Those parts are not equal. They are not the same. They are not to be interpreted the same or treated the same. They have different focal points and different purposes.

What God taught in the beginning was not as complete as what God taught in the end. Hebrews 1:1-3 reminds us that though God spoke to us through prophets and other people, now he has spoken to us through his Son. The meaning is that the Revelation of God in Jesus is greater than the other revelations in the Bible.

The Bible is not equally weighted. The Old Testament points to a need for a Savior and tells Israel what to expect when the Savior comes. The New Testament talks about the first and second comings of the Savior, Jesus and how the church coped with following Jesus in the century following that.

What Healthier Doctrine Can You Replace It With: Adopt the Doctrine of Progressive Revelation. This is the idea that all of God’s message to mankind can be summed up in Jesus. He is the image of the invisible God, the firstborn over all creation. If you want to know what God is like, look at Jesus. He is the one who said “If you’ve seen me, you’ve seen the Father”.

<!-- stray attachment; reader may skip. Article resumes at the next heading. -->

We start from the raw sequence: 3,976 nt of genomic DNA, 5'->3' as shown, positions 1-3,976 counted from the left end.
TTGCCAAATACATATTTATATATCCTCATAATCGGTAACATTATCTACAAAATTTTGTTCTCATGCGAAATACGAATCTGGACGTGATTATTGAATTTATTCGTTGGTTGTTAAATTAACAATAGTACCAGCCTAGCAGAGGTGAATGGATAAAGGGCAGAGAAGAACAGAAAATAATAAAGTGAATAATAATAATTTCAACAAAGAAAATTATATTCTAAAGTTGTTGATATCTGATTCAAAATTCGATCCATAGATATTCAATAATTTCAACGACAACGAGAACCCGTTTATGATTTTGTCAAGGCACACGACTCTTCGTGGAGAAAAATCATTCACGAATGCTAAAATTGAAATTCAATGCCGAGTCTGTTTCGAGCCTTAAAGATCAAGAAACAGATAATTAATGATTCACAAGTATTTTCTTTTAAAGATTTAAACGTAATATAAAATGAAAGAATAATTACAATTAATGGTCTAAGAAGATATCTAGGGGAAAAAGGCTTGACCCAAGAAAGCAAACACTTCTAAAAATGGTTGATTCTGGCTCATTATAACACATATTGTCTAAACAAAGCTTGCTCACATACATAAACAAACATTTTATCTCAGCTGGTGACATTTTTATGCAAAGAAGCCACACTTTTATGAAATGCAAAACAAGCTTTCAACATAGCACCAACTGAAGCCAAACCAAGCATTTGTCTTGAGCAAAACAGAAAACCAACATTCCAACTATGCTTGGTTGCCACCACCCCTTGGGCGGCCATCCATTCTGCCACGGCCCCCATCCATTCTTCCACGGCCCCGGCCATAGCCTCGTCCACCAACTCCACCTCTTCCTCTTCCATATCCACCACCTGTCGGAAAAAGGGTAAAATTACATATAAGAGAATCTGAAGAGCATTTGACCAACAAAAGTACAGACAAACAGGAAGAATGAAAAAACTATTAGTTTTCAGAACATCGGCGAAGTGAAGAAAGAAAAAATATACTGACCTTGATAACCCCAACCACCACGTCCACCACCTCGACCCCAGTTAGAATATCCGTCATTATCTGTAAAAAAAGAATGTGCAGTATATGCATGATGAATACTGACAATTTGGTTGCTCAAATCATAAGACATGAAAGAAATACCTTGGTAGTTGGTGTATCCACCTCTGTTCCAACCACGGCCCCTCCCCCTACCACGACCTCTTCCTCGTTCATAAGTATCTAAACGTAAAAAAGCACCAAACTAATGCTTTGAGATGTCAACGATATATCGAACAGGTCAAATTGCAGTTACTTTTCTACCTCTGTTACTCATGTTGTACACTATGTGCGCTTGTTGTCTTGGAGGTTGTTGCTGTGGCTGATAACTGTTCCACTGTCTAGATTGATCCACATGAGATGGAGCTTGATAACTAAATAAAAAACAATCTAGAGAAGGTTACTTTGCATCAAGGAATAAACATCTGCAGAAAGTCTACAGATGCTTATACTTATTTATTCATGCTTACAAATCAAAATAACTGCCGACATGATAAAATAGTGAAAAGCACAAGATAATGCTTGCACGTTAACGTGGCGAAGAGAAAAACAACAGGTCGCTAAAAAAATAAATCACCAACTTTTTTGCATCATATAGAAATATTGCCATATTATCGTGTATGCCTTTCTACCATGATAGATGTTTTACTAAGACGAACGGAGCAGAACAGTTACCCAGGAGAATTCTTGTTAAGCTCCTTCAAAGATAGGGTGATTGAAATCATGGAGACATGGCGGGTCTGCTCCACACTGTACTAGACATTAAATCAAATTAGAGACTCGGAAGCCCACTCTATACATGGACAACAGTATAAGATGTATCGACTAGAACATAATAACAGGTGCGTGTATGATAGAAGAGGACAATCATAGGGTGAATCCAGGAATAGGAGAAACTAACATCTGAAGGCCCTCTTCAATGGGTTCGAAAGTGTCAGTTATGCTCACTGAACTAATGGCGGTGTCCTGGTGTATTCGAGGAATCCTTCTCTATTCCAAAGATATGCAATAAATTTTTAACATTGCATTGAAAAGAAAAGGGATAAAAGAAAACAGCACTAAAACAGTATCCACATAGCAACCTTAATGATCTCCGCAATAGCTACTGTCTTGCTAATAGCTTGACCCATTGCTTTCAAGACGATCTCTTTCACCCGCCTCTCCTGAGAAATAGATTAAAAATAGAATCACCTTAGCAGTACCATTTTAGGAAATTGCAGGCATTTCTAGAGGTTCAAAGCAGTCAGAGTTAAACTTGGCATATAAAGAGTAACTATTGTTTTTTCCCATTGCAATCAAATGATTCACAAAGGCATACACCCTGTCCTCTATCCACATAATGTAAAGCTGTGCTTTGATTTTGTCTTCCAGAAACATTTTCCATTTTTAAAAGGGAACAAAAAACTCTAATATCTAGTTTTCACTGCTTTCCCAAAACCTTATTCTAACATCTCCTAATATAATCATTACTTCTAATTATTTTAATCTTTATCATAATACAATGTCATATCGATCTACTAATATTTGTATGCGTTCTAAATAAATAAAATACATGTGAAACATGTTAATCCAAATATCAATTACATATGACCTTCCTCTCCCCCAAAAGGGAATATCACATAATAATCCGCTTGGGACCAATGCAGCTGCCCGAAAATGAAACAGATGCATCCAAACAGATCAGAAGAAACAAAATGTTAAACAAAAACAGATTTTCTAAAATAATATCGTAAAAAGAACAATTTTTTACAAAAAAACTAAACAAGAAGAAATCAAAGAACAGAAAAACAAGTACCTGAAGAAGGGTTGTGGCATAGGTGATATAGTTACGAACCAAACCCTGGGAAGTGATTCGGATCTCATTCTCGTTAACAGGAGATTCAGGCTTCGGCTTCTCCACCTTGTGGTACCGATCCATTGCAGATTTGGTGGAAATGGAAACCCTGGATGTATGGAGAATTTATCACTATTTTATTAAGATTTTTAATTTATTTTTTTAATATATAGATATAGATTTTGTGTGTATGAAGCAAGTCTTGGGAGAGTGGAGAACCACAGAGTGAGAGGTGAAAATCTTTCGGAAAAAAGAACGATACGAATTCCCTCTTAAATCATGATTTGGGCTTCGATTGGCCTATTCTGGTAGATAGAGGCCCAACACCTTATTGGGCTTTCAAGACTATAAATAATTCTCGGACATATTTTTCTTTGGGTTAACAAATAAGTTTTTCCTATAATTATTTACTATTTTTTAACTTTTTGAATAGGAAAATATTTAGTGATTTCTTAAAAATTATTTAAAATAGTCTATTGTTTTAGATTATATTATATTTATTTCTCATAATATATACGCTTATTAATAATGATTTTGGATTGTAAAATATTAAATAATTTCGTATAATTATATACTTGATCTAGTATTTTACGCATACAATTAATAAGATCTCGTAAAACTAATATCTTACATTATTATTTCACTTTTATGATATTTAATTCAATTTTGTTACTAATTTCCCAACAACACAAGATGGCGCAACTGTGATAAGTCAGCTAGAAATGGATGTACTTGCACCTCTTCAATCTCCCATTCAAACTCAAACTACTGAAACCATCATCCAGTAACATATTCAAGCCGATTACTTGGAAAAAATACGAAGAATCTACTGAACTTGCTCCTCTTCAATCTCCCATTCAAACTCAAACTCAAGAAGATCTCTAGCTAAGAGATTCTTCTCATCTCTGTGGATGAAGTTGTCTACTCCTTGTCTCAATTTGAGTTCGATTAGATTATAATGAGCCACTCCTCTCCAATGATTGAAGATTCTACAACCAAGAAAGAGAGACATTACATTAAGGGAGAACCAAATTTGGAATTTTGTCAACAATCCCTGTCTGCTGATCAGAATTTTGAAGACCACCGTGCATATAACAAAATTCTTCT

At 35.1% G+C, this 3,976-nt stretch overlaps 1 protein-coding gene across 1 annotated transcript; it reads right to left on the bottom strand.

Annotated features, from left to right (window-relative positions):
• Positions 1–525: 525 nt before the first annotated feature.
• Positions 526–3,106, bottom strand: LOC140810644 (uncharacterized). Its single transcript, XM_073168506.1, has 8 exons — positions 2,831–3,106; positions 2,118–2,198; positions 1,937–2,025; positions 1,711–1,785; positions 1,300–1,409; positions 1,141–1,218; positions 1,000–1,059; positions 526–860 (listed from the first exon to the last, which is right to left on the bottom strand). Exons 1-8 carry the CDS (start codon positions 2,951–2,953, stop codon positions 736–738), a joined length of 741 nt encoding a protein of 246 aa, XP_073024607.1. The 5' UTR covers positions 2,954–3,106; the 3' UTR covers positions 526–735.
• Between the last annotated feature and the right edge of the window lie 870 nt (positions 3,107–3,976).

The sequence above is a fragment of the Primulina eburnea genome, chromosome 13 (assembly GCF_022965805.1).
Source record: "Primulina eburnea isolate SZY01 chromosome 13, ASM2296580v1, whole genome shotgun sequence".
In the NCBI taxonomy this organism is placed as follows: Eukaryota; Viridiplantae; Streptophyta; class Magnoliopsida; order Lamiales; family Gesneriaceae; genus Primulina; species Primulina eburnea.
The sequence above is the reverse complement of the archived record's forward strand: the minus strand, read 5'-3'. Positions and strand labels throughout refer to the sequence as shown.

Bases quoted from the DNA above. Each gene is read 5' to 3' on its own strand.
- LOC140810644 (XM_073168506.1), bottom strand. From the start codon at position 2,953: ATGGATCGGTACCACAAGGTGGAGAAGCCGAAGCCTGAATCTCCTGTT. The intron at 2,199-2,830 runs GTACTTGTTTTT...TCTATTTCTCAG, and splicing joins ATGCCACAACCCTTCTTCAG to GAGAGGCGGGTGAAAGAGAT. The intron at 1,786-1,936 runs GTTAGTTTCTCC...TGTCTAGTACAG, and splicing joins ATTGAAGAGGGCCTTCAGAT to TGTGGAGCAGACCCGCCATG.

Start by reading and understanding the Gospels and build your core doctrine from there. Add other doctrinal elements from the rest of the New Testament writings.

Once you truly understand what God is saying in Jesus, use the history and the prophecies of the Old Testament to confirm what the Gospels say. If they don’t appear to agree with Jesus, then re-interpret them in light of his revelation.

One thought on “Fast Food Doctrines of 2018 – A Warning Label

  1. Excellent Mike! Thank you for identifying these areas and roots of false doctrine. Ideas certainly do have real life consequences.